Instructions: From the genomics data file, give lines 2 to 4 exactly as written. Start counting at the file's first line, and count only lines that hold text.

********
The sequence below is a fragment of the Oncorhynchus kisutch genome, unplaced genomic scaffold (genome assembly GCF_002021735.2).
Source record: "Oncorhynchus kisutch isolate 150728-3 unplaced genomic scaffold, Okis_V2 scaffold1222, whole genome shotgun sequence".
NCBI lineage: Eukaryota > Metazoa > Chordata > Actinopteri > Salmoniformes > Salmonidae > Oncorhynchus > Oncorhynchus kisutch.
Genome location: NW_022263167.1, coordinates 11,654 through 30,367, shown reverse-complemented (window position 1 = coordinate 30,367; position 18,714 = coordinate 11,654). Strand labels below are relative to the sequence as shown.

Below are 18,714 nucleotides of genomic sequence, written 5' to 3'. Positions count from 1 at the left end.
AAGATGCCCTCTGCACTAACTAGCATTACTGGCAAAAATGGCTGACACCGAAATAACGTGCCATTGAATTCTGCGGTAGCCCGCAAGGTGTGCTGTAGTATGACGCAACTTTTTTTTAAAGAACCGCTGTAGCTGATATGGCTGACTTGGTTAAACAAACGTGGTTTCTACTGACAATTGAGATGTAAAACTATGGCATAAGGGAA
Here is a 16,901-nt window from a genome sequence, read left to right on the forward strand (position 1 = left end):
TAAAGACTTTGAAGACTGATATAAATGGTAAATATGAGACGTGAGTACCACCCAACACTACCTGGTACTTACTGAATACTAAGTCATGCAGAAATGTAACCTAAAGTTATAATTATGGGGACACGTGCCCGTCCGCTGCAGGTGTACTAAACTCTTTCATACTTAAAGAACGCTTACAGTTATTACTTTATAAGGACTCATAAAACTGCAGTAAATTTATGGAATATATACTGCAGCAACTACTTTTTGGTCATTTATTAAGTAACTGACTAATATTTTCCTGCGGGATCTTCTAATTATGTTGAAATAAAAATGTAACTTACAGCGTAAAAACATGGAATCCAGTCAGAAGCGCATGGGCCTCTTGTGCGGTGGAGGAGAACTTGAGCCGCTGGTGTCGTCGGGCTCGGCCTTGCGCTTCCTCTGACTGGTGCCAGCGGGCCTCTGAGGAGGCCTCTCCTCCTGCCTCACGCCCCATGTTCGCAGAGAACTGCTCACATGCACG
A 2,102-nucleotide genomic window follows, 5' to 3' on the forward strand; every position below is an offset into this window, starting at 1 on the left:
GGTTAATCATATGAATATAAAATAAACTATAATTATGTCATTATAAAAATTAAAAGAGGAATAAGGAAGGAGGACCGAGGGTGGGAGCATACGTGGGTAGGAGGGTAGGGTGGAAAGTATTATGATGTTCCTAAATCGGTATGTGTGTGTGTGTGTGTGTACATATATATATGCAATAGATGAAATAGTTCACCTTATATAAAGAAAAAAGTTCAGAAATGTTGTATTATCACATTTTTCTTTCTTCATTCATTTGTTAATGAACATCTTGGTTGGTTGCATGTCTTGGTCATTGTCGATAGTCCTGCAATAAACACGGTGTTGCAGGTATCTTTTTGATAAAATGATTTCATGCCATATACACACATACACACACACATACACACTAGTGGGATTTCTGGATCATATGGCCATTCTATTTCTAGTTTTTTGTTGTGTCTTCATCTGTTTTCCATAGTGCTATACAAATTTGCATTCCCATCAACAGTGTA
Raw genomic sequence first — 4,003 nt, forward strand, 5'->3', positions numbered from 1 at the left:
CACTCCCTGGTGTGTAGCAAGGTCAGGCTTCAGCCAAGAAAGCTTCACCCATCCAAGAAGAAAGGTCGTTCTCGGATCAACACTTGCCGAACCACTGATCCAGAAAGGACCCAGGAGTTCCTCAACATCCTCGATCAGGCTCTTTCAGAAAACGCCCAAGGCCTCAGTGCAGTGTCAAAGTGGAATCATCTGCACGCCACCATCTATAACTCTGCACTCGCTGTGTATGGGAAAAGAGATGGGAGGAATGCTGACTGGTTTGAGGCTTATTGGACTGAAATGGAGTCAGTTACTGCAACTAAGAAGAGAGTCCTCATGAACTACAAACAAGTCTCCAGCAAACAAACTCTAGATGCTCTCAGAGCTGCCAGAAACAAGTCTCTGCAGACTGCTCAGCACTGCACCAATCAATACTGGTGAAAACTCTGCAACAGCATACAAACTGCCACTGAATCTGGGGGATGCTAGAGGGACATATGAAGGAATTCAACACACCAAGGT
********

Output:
Source record: "Oncorhynchus kisutch isolate 150728-3 unplaced genomic scaffold, Okis_V2 scaffold1222, whole genome shotgun sequence".
NCBI lineage: Eukaryota > Metazoa > Chordata > Actinopteri > Salmoniformes > Salmonidae > Oncorhynchus > Oncorhynchus kisutch.
Genome location: NW_022263167.1, coordinates 11,654 through 30,367, shown reverse-complemented (window position 1 = coordinate 30,367; position 18,714 = coordinate 11,654). Strand labels below are relative to the sequence as shown.